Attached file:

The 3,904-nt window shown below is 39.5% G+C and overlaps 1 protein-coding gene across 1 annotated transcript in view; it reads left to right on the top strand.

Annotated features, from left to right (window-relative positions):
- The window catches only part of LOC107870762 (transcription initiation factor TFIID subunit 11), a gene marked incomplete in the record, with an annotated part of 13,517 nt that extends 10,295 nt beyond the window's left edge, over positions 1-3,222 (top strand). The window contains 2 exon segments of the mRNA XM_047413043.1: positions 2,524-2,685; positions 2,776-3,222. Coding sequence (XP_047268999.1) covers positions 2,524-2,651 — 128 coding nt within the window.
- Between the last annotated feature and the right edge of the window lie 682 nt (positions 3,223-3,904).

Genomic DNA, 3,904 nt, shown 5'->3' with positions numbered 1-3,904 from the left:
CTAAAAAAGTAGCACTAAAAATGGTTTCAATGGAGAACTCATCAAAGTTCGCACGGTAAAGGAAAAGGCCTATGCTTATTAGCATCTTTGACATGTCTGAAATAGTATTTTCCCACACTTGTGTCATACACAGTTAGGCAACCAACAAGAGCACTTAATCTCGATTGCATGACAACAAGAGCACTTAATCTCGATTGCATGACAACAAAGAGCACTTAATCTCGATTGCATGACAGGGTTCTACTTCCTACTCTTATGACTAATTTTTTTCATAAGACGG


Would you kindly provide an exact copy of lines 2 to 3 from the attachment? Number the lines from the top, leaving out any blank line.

Annotated features, from left to right (window-relative positions):
- The window catches only part of LOC107870762 (transcription initiation factor TFIID subunit 11), a gene marked incomplete in the record, with an annotated part of 13,517 nt that extends 10,295 nt beyond the window's left edge, over positions 1-3,222 (top strand). The window contains 2 exon segments of the mRNA XM_047413043.1: positions 2,524-2,685; positions 2,776-3,222. Coding sequence (XP_047268999.1) covers positions 2,524-2,651 — 128 coding nt within the window.